Thursday, September 18, 2008

the benefits of lying on the floor

I've got this middle school girl from down the street who comes over now and then as a mother's helper. I pay her $2/hour (what a deal!) and all that's great but in reality I think it would be easier to do it entirely on my own. For one thing, Frances doesn't fully trust her somehow and spends half the time whining "mommy, mommy, mommy do it." Which makes me completely out of my mind. I also have to say something to the girl about not texting while she's here. Today I watched her holding Clark up absently w/ one hand and texting w/ the other. He, of course, fell over. I suppose these things aren't common sense when you're 10. That's why they make you wait until you're 16 to drive. (and maybe 18 to vote? Can't have folks w/out common sense voting...! Ahem.) But she did get F out of the bath (after I got her in and washed her hair) and put her diaper on and dressed her. That was helpful. I was trying to finish schleping the laundry up and down the stairs and also create piles for packing for the trip this weekend, and Clark was mostly playing nicely on the floor of my bedroom. But then he was done w/ that (and screeching) and Frances was STILL whining for me to hold her and Mitch called to say he was on his way and for me to get dinner ready, and I just had to lie on the floor. It was the best thing, really. I did it beside Clark so he would stop the screeching. (It's this new thing he's started, and it's most unattractive.) (I would like to comment here that the hubby's request was not such an outrageous demand as it sounds... it was the result of a discussion last night about what time things are happening in the evening and how to best get both kids in bed without feeling like we've got zero time for ourselves.) The floor was wonderfully comfortable and I closed my eyes and the sounds of neighbor kids drifted in the windows. It sounded like a regular summer afternoon from some space far off, like the space in my dreams. When I closed my eyes, it sounded idyllic. I wished I could stay there a long long time. I was still there when M got home. He said, "what are you doing?" and I said, "lying on the floor." Which was about all of it.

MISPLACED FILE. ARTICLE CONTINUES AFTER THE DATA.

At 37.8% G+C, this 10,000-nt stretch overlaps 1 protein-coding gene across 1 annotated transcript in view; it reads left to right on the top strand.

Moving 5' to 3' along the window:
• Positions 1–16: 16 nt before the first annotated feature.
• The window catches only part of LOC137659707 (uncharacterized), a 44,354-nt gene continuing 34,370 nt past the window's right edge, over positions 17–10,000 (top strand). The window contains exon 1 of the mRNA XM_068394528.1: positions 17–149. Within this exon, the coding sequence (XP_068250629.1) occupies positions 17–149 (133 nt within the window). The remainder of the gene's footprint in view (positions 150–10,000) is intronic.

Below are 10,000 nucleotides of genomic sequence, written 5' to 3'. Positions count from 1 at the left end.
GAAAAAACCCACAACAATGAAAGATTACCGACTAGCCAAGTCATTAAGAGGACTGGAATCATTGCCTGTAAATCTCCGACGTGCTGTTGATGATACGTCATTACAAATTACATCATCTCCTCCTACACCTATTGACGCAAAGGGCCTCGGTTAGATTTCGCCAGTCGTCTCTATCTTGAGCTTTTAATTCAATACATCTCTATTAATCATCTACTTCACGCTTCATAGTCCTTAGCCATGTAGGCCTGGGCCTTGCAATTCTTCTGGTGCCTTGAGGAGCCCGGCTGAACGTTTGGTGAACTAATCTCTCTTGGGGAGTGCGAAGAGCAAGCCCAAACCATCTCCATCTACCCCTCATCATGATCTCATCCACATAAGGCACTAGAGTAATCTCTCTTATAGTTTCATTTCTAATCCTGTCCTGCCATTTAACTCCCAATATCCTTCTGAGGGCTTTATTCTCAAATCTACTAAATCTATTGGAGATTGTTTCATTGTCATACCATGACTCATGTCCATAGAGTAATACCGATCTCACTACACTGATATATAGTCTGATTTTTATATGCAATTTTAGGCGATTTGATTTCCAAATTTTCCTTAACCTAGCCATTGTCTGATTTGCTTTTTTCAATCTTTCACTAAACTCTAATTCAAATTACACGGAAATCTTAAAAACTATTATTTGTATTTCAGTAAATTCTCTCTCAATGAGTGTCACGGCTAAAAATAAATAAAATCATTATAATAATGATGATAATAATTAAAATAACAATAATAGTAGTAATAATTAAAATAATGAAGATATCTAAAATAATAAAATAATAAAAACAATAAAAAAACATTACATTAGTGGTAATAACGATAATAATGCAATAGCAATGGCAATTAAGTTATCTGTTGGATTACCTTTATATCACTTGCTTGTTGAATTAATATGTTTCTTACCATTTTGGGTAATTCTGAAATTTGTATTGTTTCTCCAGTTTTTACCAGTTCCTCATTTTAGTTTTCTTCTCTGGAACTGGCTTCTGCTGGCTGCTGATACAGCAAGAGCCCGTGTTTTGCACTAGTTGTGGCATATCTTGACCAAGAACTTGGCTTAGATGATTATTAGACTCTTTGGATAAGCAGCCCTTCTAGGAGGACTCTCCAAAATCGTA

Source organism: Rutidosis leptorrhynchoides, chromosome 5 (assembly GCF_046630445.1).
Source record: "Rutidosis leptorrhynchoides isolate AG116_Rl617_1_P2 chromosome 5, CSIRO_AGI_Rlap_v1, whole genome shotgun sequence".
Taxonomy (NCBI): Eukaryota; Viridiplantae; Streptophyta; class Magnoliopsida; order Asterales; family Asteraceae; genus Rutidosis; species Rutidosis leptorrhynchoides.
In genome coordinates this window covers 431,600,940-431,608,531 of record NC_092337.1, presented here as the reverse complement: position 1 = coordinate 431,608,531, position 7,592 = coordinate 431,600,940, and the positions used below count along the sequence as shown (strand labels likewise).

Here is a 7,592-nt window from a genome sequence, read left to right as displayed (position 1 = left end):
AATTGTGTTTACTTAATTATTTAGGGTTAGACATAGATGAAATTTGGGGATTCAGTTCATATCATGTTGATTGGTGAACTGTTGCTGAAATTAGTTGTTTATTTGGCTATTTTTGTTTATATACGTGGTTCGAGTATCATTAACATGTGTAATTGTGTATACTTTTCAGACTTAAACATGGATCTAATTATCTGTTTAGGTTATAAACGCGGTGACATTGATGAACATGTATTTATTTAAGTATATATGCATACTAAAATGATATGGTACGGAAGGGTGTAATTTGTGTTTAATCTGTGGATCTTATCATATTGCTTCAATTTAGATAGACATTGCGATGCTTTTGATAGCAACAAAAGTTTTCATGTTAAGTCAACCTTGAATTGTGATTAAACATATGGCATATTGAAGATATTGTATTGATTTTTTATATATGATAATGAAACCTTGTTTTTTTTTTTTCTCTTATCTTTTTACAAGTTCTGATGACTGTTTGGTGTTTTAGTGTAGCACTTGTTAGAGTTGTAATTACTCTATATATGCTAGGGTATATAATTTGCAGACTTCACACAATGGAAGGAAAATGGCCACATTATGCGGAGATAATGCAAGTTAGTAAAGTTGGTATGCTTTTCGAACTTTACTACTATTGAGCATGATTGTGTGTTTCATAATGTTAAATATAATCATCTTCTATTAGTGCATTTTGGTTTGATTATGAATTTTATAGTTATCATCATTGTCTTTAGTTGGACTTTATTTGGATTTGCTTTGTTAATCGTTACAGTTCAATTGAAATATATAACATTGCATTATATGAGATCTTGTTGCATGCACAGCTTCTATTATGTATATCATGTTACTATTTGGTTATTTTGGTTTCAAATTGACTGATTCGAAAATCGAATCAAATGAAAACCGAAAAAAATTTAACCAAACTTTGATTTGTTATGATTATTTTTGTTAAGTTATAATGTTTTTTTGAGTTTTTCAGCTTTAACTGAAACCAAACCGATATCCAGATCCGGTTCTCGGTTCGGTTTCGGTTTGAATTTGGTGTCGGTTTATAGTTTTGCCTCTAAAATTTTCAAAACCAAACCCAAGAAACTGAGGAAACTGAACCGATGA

Lying on the floor was healing in some way. Just giving up--realizing that I don't have to pack or get dinner or respond to F when she wants wants wants me. I don't have to do these things; my world will not melt. These are, of course, things I'd like to get done, but they are not essential. The are not the sum of ourselves, the measure of my life; they are just things.

I sometimes think that if I had the time and space to have a proper meltdown where I could lie in bed and not bathe and not eat and listen to self-depreciating indie rock, then I could recoup some of this energy that dribbles out like rain from the gutter seam. I'm reading Franny and Zooey right now, the first time probably since college, and I'd completely forgotten what it was even about. For those of you who don't remember either, Franny is in the middle of a nervous breakdown, a kind of spiritual crisis. She has the luxury to lie on the couch and cry and refuse her mother's offers of chicken broth. I'm a bit jealous. It was, however, what I spent most of my 20s doing. I'm due to move on.